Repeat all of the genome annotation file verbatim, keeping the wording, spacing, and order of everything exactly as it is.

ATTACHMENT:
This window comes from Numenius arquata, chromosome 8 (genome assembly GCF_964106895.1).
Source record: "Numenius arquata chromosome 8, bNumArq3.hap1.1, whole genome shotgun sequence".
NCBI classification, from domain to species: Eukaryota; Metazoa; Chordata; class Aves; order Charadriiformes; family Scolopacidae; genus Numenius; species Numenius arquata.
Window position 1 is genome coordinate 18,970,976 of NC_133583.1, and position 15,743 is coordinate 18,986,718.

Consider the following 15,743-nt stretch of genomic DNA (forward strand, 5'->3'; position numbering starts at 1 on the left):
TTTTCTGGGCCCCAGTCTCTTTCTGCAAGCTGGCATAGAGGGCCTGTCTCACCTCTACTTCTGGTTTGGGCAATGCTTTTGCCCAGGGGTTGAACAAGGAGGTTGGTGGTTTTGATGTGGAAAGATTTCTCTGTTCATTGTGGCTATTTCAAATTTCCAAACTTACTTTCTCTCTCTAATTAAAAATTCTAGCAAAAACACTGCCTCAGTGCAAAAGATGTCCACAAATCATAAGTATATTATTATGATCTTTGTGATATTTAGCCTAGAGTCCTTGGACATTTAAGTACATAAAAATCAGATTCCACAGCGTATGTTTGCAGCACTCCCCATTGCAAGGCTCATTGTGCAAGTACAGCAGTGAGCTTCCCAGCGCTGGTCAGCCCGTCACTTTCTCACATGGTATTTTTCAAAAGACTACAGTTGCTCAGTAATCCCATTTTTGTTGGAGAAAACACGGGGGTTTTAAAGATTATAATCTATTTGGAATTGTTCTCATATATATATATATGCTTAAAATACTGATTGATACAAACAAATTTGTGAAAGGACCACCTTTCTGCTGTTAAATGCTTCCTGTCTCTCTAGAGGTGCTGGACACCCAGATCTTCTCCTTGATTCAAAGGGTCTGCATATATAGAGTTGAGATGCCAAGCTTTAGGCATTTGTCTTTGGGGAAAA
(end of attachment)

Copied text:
This window comes from Numenius arquata, chromosome 8 (genome assembly GCF_964106895.1).
Source record: "Numenius arquata chromosome 8, bNumArq3.hap1.1, whole genome shotgun sequence".
NCBI classification, from domain to species: Eukaryota; Metazoa; Chordata; class Aves; order Charadriiformes; family Scolopacidae; genus Numenius; species Numenius arquata.
Window position 1 is genome coordinate 18,970,976 of NC_133583.1, and position 15,743 is coordinate 18,986,718.

Consider the following 15,743-nt stretch of genomic DNA (forward strand, 5'->3'; position numbering starts at 1 on the left):
TTTTCTGGGCCCCAGTCTCTTTCTGCAAGCTGGCATAGAGGGCCTGTCTCACCTCTACTTCTGGTTTGGGCAATGCTTTTGCCCAGGGGTTGAACAAGGAGGTTGGTGGTTTTGATGTGGAAAGATTTCTCTGTTCATTGTGGCTATTTCAAATTTCCAAACTTACTTTCTCTCTCTAATTAAAAATTCTAGCAAAAACACTGCCTCAGTGCAAAAGATGTCCACAAATCATAAGTATATTATTATGATCTTTGTGATATTTAGCCTAGAGTCCTTGGACATTTAAGTACATAAAAATCAGATTCCACAGCGTATGTTTGCAGCACTCCCCATTGCAAGGCTCATTGTGCAAGTACAGCAGTGAGCTTCCCAGCGCTGGTCAGCCCGTCACTTTCTCACATGGTATTTTTCAAAAGACTACAGTTGCTCAGTAATCCCATTTTTGTTGGAGAAAACACGGGGGTTTTAAAGATTATAATCTATTTGGAATTGTTCTCATATATATATATATGCTTAAAATACTGATTGATACAAACAAATTTGTGAAAGGACCACCTTTCTGCTGTTAAATGCTTCCTGTCTCTCTAGAGGTGCTGGACACCCAGATCTTCTCCTTGATTCAAAGGGTCTGCATATATAGAGTTGAGATGCCAAGCTTTAGGCATTTGTCTTTGGGGAAAA